A spy - Captain Wiesler - is given the task of eavesdropping on a well known playwright, not for political reasons, but because a communist boss is jealous of the man and wants his female lover for himself. As the spy begins listening in, he begins to question the values of his society and the integrity of his orders.. Up to that point, Wiesler dutifully obeyed without question. But as the spy continues to experience the world of the playwright, he starts to live the subject's life vicariously...so the enemy ironically becomes the friend. The experience helps Captain Wiesler grow in humanity so he ultimately makes the decision to run interference to save the playwright's life.
The film details the transformation of an organization man in a hostile society...and makes us remember the great books of totalitarian dangers such as Animal Farm, Anthem, Brave New World, and of course, 1984. (It is no accident that the key YEAR in which the events take place in this film is indeed 1984). Instead of leaving the viewer in a state of deep negativity, "The Lives of Others" gives us reason to hope, reason to believe that goodness may prevail over corruption. So by the end, I was deeply moved."
MICHAEL ACUNA | Southern California United States | 02/22/2007
(5 out of 5 stars)
"Gerd Weisler (Ulrich Muhe, appropriately drab) is an East German Stasi (Secret Police) drone: the type of man that his superiors count on to "get" his prey. Early on in this fascinating, superior film, Gerd arrives home from a hard day of spying on his fellow East Germans and prepares a meal: microwaved white rice onto which he squeezes tomato paste from a tube. This scene, in its spare, workmanlike manner sets the course and adjusts the sights of this film: the unremarkable, out of hate and jealousy assigned to bring down those deemed different, those deemed remarkable, those deemed talented. Weisler is the perfect Stasi automaton: a socialist monk with ice-cold eyes and an incorruptible true believer's faith in the system he has sworn to defend against "enemies of socialism" no matter where he finds them.
"The Lives of Others" begins in 1984 a particularly Orwellian date and 5 years before the fall of the Berlin Wall, Weisler is invited to a night of theater by his school friend and boss Colonel Grubitz (a slimy bureaucrat performance by Ulrich Tukor) for a performance of a play written by Georg Dreyman (Sebastian Koch) and starring Dreyman's live in girlfriend, Christa-Maria Sieland (Martina Gedeck from "Mostly Martha"). Dreyman is tall, handsome, dresses in colors other than grey and Christa-Maria is wondrously gorgeous and a great actress to boot.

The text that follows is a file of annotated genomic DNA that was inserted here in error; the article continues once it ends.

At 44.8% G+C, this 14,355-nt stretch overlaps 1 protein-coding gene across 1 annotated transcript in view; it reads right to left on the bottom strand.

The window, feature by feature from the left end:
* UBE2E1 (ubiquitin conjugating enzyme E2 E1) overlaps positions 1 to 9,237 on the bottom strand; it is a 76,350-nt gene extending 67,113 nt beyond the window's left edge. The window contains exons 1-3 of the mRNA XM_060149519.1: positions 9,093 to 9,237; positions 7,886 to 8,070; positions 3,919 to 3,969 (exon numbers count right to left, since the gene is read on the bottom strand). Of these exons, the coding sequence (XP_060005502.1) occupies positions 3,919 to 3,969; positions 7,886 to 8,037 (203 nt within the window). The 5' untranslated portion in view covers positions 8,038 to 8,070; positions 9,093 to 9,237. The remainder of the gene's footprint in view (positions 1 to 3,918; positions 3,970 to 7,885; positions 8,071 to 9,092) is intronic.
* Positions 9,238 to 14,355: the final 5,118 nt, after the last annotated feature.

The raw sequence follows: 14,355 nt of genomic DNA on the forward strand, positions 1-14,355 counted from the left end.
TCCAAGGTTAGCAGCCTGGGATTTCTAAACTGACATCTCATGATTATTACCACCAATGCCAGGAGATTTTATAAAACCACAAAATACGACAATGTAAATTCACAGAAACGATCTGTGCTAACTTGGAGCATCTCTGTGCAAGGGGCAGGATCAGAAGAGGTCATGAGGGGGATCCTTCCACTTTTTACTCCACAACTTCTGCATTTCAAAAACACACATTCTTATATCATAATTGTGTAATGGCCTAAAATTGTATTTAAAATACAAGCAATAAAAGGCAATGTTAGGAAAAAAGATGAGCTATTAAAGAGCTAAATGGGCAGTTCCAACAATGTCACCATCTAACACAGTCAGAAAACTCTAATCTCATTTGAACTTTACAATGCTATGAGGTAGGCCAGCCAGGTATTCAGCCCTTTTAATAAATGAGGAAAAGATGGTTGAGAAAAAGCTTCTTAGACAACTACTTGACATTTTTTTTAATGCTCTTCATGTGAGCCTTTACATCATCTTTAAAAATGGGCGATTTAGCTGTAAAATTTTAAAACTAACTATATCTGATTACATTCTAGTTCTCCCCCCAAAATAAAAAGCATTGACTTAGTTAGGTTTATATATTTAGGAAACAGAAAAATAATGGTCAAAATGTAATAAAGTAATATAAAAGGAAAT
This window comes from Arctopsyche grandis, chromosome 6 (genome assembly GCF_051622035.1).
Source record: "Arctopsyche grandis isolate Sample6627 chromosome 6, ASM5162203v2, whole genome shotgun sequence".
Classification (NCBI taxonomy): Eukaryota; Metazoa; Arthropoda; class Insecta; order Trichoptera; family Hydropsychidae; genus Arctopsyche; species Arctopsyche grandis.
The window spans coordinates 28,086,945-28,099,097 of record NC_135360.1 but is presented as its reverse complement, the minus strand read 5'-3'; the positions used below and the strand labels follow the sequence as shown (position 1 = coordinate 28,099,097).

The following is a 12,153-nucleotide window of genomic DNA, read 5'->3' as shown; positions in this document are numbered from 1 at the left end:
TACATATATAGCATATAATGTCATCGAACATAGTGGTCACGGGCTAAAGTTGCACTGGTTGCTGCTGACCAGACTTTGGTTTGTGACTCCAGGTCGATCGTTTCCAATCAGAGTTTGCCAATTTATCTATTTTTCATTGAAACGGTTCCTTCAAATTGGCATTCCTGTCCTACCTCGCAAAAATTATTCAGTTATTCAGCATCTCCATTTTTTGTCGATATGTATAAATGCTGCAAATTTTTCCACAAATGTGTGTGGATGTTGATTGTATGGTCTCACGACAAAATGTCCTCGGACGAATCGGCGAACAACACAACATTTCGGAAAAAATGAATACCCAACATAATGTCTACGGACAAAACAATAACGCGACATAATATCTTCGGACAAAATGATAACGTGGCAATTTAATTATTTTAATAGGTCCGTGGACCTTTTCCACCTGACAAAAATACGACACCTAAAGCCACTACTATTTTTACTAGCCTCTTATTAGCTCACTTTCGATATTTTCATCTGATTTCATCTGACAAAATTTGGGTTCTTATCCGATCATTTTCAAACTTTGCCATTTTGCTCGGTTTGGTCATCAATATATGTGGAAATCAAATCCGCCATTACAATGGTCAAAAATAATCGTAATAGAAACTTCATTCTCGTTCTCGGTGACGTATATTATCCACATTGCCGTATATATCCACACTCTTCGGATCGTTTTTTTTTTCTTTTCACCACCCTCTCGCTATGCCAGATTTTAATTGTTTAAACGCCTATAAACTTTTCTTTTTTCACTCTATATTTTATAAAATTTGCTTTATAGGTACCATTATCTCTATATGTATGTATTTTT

As Weisler watches Christa-Maria on stage he also scopes in on Dreyman, via his opera binoculars, watching Christa-Maria with love and admiration. The look of distrust and envy in Wailer's eyes is frightening: his eyes widen, squint and widen again. What does Weisler see or sense on that triumphant, for Dreyman and Sieland, night? Is it watching them basking in the glory of an audience's love and appreciation? Is it the palpable love and warmth between the two themselves: something that Weisler has never, will never feel? Whatever it is, Weisler has found his next assignment.
Though Dreyman is deemed "the only writer we have who is not subversive," Weisler forces the issue and sets up a full Stasi surveillance: bugs, cameras and sets up a roost for himself in the attic of the Dreyman-Sieland home.
Then in the process of spying on these two warm, happy, talented, loving people something happens to Weisler: he slowly, through the ugly process of spying, thaws little by little: Weisler falls in love with them and more to the point.., he falls in love with their lives.
First time director, Florien Hinkle von Donnersmarck has produced a remarkable, involving, intelligent film: an intricate, frightening film full of lives caught at the difficult crossroads of patriotism on the one hand and on the other the vortex of individual duty and honor.